Boost Your Management Skills to Avoid Being a Dreaded Micromanager

Micromanager

If you want something done right, do it yourself. This is most likely many a micromanager’s motto. Unfortunately, in today’s fast paced business world there simply isn’t enough time and resources to do everything yourself. But then again,In fact, most non-management employees complain that their bosses don’t trust them enough to do their jobs right. Micromanagement can have devastating consequences, from decreasing productivity to seriously diminishing the trust relationship between you and your workforce. Luckily, there are a few simple ways to sharpen your management skills and avoid becoming a dreaded micromanager.

Set the ground rules early.

As a manager, you’ve come through the ranks and should understand the intricacies of your team members’ individual roles. Make sure that you communicate deliverables with your staff clearly and ensure that there is agreement on the timing thereof. Allow your staff to run with tasks and give them the space in which to perform their duties.

Crucially though, make sure that they are aware that you expect feedback on duties at reasonable increments. Staff that have been with you for a while will come to learn that you allow for enough freedom to work undisturbed, but that this doesn’t mean that duties can be placed on the back burner. Be punctual and consistent with your weekly meetings and hold individual catch-up sessions to understand the challenges and opportunities that exist in your staff’s daily goings-on.

Implement comprehensive training programmes.

Starting a new job can be stressful, especially when being tasked with new responsibilities and learning new processes and procedures. Ensure that new employees undergo a thorough induction process and review it as time passes. Older staff members who have progressed in their roles might also require training for new positions. Make sure you evaluate staff on job skills and knowledge and address training needs as they are identified.

Being involved in creating and setting up proper training programmes ensures that new employees are well informed and prepared to take on their new duties. This means they require less monitoring in future and significantly reduces the chances of them making serious mistakes later. By rather being in control of how your workforce is trained than trying to control how they do their work is another useful way to avoid becoming a micromanager.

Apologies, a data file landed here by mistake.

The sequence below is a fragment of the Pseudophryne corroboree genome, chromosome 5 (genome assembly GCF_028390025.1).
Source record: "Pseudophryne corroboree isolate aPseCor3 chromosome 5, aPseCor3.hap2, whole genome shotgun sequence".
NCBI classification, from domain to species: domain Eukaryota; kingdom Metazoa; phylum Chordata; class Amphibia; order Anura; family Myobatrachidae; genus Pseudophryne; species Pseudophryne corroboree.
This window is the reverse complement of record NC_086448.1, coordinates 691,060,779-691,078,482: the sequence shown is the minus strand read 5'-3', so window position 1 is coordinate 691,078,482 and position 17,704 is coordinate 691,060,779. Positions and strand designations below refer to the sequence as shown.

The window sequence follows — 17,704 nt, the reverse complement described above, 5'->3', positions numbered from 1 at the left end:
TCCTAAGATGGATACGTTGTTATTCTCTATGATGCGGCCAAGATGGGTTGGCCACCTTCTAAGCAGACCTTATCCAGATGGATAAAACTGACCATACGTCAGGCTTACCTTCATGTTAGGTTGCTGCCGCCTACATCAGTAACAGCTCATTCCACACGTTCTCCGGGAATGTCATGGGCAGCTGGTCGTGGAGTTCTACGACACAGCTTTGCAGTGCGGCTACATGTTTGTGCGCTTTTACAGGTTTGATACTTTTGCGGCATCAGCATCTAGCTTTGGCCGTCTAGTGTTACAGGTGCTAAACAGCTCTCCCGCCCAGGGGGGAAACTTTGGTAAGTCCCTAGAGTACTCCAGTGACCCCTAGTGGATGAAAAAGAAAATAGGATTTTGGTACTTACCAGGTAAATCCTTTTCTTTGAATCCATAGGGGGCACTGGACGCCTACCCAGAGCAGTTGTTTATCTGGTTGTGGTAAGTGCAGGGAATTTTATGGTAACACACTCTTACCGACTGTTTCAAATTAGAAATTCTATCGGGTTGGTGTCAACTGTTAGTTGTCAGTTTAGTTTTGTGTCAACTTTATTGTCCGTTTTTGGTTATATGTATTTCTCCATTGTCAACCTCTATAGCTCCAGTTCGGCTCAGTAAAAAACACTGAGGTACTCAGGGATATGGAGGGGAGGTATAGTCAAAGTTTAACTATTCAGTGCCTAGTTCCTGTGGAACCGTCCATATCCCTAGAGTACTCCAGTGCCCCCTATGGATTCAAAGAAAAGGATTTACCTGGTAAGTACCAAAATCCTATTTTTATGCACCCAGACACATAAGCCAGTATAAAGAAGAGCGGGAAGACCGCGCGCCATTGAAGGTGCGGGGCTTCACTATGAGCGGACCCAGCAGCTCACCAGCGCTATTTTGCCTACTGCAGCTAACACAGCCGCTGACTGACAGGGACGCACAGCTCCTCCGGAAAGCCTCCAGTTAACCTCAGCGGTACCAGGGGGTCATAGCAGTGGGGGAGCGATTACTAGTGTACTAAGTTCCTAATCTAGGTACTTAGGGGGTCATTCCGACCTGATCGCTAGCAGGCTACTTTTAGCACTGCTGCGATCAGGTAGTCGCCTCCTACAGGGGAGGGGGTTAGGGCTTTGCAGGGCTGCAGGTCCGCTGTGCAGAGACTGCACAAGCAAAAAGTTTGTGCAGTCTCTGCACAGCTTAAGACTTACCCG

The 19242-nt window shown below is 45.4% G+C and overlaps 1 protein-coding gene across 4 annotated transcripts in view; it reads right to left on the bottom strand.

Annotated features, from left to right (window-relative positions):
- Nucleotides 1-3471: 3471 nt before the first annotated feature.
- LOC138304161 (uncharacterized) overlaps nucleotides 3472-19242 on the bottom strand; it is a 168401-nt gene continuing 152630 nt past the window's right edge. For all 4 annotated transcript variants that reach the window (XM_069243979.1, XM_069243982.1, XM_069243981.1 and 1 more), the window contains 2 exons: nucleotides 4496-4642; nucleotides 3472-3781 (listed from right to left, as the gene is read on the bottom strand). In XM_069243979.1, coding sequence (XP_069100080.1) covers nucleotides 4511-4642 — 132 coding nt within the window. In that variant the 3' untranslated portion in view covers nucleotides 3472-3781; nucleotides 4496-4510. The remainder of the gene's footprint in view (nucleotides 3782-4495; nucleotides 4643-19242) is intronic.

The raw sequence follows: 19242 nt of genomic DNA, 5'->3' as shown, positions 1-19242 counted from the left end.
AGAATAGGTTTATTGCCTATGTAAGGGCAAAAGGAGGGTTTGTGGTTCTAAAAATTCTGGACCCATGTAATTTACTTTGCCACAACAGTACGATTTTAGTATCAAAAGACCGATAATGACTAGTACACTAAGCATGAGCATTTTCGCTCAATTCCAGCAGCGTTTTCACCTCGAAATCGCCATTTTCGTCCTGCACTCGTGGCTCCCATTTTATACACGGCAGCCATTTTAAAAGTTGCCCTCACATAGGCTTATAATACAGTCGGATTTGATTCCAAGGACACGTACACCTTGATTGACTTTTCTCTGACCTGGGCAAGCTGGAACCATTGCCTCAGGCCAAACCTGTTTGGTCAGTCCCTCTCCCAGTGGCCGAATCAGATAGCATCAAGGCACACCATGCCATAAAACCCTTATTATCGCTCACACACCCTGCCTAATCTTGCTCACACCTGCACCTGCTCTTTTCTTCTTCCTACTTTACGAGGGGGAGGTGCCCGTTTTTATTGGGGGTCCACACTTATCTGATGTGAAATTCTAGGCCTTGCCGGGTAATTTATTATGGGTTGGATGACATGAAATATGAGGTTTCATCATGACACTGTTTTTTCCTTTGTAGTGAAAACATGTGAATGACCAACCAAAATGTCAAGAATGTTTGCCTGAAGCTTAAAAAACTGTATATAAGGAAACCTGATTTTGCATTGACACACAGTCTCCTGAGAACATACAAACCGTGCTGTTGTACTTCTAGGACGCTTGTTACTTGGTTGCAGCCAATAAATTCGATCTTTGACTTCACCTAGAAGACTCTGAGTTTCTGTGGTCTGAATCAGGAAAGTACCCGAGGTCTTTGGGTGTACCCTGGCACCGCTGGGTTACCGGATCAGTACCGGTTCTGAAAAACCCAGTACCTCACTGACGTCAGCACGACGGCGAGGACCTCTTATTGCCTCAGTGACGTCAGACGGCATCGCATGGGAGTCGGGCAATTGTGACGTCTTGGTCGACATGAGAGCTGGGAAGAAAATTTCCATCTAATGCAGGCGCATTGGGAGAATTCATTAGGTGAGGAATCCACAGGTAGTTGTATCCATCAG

Be prepared to delegate.

Delegation is one of the most important management skills and when implemented properly gives you even greater control over any situation. Instead of trying to do everything yourself while at the same time closely monitoring everyone in the office, delegating responsibilities shows that you trust your employees and value their input.

Some managers have the misconception that passing on tasks to others in some way relinquishes their control and authority. On the contrary, utilising all the skills and resources at your disposal ultimately optimises productivity. The more you allow others to assist you, the lighter your own workload becomes.

Open up the communication channel and provide constructive feedback.

Constantly checking up on all your staff might seem like a good way to ensure that work gets done, but it most likely instils the feeling that their work is not up to standard and that they need to be monitored. While monitoring progress is one of the essential management skills, it’s important to understand the difference between giving constructive feedback and trying to control what someone’s doing.

Listening rather than giving out orders can help strengthen your management skills by creating an environment that promotes productivity rather than suffocating it. Setting up bi-monthly feedback sessions with everyone in your department keeps you informed about their progress while they get to share any grievances or even give suggestions on how to improve the business’s workflow.


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